CHICAGO (WLS) -- Chicago Mayor Lori Lightfoot is calling on Chicagoans to help get migrants arriving from Texas on their feet after another busload of migrants arrived Sunday from Texas.
A group of newly-arrived migrants gathered Monday at the corner of a Humboldt Park Salvation Army shelter. It's becoming a place for migrants to stay on their way to somewhere else.
"I saw a lot of little children trying to be children under very stressful circumstances," said Xanat Sobrevilla, with Organized Communities Against Deportation. "[They were ages] 2, 7 and oldest I saw was 12 years old."
WATCH: Lightfoot announces another busload of migrants from Texas arrive in Chicago Sunday
Volunteers from several of the city's non-profits were on-site Sunday to help translate as an initial intake process took place. Pilsen's Resurrection Project is among those taking the lead. They tell us that only 38 of the 50 were taken to the shelter. The vast majority of them are families.
"Some of them are going to get picked up by family today," said Erendira Rendon, with Resurrection Project. "Some of them are going to go to New Jersey is what we heard, but for the time being they needed a place to sleep."
Since Wednesday, 125 migrants, mostly from Venezuela, have arrived in Chicago from Texas. The busing program is one that is being carried out unilaterally by Governor Greg Abbott, who started busing migrants to New York and Washington, D.C. starting in April. So far they have received around 8,000 migrants each.
In a Facebook post Sunday, Abbott's office said, in part: "Texas will continue providing relief to our small, overrun border towns by busing migrants to sanctuary cities that boast services to care for them."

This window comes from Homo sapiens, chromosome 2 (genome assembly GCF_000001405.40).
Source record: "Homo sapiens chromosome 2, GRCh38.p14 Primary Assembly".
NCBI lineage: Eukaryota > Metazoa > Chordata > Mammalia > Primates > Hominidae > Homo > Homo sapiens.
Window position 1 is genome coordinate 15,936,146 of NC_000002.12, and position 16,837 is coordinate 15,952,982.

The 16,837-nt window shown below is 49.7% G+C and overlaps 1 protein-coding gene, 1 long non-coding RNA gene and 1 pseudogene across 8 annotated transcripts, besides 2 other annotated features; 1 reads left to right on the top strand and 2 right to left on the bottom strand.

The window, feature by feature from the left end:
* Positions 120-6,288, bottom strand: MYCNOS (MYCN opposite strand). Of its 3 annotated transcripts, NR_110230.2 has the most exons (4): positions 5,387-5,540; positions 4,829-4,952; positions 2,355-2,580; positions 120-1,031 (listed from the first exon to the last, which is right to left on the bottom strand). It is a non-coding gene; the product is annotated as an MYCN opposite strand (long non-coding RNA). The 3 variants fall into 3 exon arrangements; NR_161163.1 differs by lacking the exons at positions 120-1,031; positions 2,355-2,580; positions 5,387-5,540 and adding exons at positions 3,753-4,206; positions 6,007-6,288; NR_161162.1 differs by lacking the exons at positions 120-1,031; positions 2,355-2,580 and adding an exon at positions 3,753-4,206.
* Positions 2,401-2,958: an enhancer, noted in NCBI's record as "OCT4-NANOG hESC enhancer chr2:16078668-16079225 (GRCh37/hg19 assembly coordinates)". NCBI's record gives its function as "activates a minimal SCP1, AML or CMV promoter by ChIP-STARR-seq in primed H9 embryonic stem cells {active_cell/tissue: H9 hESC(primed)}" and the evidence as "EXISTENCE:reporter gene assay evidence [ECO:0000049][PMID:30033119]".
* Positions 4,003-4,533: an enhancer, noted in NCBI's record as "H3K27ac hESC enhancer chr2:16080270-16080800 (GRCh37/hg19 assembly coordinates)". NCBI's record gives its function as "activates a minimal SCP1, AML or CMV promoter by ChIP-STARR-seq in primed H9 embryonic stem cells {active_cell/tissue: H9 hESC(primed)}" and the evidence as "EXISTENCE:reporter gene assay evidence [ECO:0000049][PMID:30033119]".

"We shouldn't have to guess," Chicago Mayor Lori Lightfoot said. "We shouldn't have to have folks on the ground whispering to us about what's happening. If you don't want these folks to stay in Texas, then make sure that you collaborate with the cities before you put them on buses so that we can be here and make sure that our services are welcoming."
For now, the city, county and state have been coordinating to move most of the new arrivals who do not have a place to go from the shelter into transitional housing. But the big focus now is preparing for what may yet come by starting a process by which local organizations can sign up as volunteers and everyday citizens can donate clothing and other supplies to those in need.
Lightfoot said the city has since reached out on the federal and state level for aid and is calling upon anyone who wants to help these migrant families to donate.
The city is in the process of identifying drop-off locations for donations, but some items needed include:
- Gift cards
- New clothing (including cold weather clothing, underwear is a priority)
- Athletic shoes
- New hygiene items (toothbrush, toothpaste, deodorant, soap, shampoo)
- Feminine hygiene products
- Reusable bags (duffle bags and suitcases)
- Baby formula
- Books for kids (Spanish)
Food or used items will not be accepted.
For more information on how you can become a volunteer or make a donation, visit Chicago.gov.